Thursday, August 12, 2010

Obama's press secretary slams professional left

White House press secretary Robert Gibbs has taken aim at the "professional left" for being unnecessarily harsh on U.S. President Barack Obama and pushing for a Canadian-style health-care system.

"They will be satisfied when we have Canadian health care and we've eliminated the Pentagon," the normally affable Gibbs says in an explosive interview published Tuesday in the congressional newspaper The Hill. "That's not reality."

Those on the left who claim Obama as president isn't much different than George W. Bush, he added, "ought to be drug-tested."

The remarks sent immediate shockwaves through Washington, particularly among the very liberals who have expressed disappointment with the president since his historic election in November 2008 on a message of hope and change.

By mid-day Tuesday, Gibbs was expressing remorse about his comments in a statement aimed at attempting to explain his frustration at the criticism confronting his boss.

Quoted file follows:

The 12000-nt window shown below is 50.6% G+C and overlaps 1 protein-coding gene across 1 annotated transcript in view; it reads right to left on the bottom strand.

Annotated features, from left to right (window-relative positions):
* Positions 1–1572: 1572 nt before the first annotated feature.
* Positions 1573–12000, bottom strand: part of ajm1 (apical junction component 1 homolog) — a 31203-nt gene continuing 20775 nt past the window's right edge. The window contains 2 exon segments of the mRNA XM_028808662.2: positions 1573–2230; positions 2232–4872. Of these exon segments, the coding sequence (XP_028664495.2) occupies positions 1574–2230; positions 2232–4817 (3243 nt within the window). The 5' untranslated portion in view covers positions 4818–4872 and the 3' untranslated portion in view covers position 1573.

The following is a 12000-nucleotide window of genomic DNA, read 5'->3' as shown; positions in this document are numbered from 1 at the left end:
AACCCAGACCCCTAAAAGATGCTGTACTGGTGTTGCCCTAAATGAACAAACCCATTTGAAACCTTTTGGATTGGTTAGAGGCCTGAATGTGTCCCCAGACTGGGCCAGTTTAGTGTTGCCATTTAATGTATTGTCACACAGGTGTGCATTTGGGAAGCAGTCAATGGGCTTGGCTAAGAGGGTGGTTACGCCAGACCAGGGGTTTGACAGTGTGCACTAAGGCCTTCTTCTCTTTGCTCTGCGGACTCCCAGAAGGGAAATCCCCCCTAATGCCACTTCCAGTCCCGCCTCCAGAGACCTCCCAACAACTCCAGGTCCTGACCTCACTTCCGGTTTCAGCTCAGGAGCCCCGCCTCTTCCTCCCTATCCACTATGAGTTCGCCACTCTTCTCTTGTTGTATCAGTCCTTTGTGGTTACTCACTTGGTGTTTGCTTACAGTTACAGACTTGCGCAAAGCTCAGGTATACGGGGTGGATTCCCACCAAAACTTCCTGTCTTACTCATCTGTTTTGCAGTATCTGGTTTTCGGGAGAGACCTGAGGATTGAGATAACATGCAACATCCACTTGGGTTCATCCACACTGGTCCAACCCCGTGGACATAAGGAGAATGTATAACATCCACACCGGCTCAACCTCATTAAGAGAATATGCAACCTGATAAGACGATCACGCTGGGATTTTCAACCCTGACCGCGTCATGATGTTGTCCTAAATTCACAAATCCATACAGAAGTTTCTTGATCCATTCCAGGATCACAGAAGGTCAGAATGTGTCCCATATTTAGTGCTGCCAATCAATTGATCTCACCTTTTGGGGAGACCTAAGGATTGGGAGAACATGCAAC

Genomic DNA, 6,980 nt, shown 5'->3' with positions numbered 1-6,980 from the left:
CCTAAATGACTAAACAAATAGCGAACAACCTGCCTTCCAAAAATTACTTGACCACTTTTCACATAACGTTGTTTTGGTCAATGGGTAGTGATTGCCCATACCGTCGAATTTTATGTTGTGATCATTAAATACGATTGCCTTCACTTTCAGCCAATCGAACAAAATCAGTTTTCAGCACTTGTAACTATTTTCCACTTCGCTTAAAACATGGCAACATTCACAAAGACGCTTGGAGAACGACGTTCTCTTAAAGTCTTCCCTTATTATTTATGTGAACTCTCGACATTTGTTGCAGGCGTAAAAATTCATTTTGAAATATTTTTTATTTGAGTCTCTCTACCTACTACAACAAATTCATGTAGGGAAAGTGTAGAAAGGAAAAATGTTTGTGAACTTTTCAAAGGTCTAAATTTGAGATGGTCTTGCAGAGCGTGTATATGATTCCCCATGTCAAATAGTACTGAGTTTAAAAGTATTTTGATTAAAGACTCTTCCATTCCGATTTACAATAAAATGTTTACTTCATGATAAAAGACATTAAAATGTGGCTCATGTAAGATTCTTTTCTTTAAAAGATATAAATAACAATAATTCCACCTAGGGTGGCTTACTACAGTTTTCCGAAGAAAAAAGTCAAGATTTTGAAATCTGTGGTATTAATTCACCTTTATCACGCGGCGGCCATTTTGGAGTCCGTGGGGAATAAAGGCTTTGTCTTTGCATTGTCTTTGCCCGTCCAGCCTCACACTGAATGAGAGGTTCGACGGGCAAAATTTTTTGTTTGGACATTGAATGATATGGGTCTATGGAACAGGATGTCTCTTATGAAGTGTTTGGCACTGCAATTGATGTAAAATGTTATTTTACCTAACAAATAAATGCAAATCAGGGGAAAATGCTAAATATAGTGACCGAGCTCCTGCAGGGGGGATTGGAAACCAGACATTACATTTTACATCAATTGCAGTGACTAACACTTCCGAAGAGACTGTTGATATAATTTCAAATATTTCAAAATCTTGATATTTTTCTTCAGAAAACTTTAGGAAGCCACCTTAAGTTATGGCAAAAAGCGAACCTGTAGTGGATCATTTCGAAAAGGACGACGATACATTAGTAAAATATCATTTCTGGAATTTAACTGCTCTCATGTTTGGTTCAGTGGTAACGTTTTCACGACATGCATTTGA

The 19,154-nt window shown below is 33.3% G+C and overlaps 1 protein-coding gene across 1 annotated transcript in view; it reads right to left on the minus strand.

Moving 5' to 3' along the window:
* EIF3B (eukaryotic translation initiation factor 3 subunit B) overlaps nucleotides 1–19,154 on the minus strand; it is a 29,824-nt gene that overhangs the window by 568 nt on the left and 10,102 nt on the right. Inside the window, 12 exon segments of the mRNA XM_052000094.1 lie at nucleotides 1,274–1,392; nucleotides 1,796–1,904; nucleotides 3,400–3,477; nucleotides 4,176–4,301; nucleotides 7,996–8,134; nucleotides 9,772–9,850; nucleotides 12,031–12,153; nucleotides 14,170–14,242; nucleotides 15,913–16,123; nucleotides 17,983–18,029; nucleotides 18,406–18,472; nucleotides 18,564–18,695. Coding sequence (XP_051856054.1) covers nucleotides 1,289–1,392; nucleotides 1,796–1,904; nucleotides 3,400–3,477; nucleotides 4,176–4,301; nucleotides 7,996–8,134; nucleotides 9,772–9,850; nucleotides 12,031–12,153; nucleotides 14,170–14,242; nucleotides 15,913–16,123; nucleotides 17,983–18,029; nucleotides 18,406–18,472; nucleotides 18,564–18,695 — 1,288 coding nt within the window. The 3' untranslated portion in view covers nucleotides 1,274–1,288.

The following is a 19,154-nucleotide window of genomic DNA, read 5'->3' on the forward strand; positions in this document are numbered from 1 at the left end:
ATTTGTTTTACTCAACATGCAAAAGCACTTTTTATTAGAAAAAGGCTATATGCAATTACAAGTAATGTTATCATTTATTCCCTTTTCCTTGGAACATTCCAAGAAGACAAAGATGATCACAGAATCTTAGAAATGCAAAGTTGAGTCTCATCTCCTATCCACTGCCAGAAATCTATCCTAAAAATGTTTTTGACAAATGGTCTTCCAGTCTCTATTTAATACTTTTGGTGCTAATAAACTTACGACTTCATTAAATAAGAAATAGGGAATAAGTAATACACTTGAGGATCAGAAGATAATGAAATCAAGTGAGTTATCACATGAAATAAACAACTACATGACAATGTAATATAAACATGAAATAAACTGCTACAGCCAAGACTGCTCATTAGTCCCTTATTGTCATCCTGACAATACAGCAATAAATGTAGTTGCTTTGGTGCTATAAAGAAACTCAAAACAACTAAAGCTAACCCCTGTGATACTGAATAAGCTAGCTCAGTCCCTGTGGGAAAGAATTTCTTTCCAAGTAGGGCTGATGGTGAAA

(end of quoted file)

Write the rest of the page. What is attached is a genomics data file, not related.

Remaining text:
Wednesday, August 11, 2010

Primary winners highlight political inexperience

WASHINGTON — All hail inexperience the less familiarity with politics the better, no matter the party or state.

"This election is the first time my name has ever been on a ballot," appointed Sen. Michael Bennet of Colorado said Tuesday night, hours after dispatching his rival in a bitter Democratic primary.

Two major mountain ranges away, first-time Republican candidate Linda McMahon said it slightly differently.

"The support of the voters of Connecticut isn't bestowed by the establishment or the pundits or the media. It isn't a birthright," the former World Wrestling Entertainment executive said after winning the GOP senatorial nomination in her first run for office.

Bennet and McMahon were two of the most distinctive winners on a busy primary night, one an incumbent who proved able to handle the type of primary challenge that has claimed lawmakers elsewhere, the other the epitome of the conservative outsider who will carry the GOP banner into the fall campaign, with control of Congress and 37 governorships at stake.

Tuesday, August 10, 2010

Obama attacks Bush policies in Bush's home state